Why Telemedicine?

Overview of Telemedicine

Telemedicine allows health care professionals to evaluate, diagnose and treat patients online or over the phone. About 63 percent of most illnesses or issues that a family physician would see a patient for can be treated via telemedicine.

“Telemedicine stands out as the fastest-growing health care cost-management technique among employers,” said Julie Stich, CEBS, associate vice president of content at the IFEBP. “In 2016, 44 percent of employers offered telemedicine options. By 2018, that number had jumped to 64 percent. Employees appreciate the 24/7 convenience of telemedicine, and both employers and employees see savings because costly trips to urgent care clinics or emergency rooms might be avoided.”

Employers & Telemedicine

Depending on your medical plan, you may have telemedicine embedded into the plan. A question you will want to ask your broker is “Are the visits of employees and their dependents using Telemedicine hitting our claims utilization?”

If they are, you may want to consider adding an outside telemedicine product so that you can lower your claims utilization. Lower claims = lower premiums.

If you’re an employee, you will want to ask your employer, “What is the cost of a telemedicine visit?” Also, another thing to note is that if you do not cover your spouse or children on the company’s medical plan, can you still also have them covered by telemedicine?

Bottom Line: There are many variations of telemedicine, you want to make sure that you’re getting the most out of yours.

Individuals & Telemedicine

Individuals also have access to telemedicine more now than ever before. Families can enroll in a telemedicine plan and pay $0 copay or $0 for visits through HealthiestYou.

HealthiestYou, a Teladoc company, offers flexible plans with no contract. You can enroll yourself, a spouse, or the whole family online here.

* Stats posted for Teladoc Health.


member satisfaction


Anytime, anywhere.


of Issues resolved after first visit

Why Life Insurance?

Employer-sponsored & Voluntary Life Insurance

Generally, employers offer two types of life insurance coverage to their employees. Most of the time these are term policies, with the term of the policy being their length of employment. This means, that once they leave your company, their coverage expires. Of course, there are some exceptions to this rule with key-man policies, permanent life policies, and portable policies. Let’s explore the most common types:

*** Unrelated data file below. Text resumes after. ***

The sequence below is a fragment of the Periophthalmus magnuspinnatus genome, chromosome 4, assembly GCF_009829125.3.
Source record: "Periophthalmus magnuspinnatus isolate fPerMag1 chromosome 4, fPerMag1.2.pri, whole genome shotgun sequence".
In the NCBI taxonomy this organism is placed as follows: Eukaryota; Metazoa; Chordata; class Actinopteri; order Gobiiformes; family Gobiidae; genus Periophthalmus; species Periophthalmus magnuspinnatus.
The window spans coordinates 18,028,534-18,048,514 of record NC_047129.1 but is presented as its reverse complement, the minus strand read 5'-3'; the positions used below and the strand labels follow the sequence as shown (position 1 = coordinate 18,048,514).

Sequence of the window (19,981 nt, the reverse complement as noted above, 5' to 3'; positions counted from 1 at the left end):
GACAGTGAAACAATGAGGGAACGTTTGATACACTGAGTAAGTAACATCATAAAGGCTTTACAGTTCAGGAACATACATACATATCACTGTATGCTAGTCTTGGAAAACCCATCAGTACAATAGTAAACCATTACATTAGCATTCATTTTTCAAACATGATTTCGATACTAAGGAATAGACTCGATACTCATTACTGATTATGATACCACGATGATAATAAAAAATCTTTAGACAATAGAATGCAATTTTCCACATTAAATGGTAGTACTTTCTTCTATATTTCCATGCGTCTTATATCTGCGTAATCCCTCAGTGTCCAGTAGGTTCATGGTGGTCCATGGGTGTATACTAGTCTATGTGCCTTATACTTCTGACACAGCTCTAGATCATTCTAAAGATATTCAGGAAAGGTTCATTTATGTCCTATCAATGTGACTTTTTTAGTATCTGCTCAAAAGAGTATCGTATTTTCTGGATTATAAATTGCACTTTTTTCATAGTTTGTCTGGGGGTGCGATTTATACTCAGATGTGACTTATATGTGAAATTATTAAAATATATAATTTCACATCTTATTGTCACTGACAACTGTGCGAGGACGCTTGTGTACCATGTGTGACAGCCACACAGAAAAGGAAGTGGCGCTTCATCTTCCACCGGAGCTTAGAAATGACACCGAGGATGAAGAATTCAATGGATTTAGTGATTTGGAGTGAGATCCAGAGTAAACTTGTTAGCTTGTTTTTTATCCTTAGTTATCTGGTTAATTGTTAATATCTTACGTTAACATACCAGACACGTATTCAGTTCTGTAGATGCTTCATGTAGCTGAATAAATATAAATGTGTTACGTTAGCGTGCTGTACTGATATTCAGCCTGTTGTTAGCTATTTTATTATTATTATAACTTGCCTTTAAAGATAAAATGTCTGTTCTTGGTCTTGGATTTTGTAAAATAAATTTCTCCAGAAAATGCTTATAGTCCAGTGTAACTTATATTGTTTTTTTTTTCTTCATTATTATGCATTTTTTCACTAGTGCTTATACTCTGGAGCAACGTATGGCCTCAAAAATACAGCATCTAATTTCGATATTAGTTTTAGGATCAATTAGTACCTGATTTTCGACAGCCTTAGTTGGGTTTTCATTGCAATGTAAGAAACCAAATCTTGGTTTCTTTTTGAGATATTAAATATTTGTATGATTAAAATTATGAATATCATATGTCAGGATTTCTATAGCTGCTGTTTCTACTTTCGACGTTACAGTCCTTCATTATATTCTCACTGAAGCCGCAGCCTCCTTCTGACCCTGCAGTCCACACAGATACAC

Employer-sponsored: The first type is employer-sponsored, which may be a flat policy of $10,000 to $50,000. When a life policy is categorized as employer-sponsored it means the employer is paying 100% of the premiums.

Voluntary life coverage is life insurance that is made available to the employee, but the employer generally does not contribute towards these premiums.

Employers can pair these together, offering an employer-sponsored policy with the ability for employees to add additional coverage using the voluntary life.

There are many different ways you can choose to structure the death benefits. Here are a few common ways:

flat amount
multiple of salary

Note: Up to $50,000 of life insurance can be considered pre-taxable. This means when an employee is paying for life premiums, the premiums for the first $50k are paid for before payroll taxes.

Bundled Discounts
If you are planning to stack on multiple lines of coverages, be sure to ask your representative about bundled discounts. Insurance companies may offer discounts on premiums for bundling multiple types of coverage.

Another discount can be applied if the employer contributes towards these coverages moving the coverage from voluntary to employer-sponsored.

Employees Desire Additional Lines of Coverage

In addition to the direct financial return on investment, companies have seen reductions in employee absenteeism, staff turnover and employee stress. Interested in seeing these reults?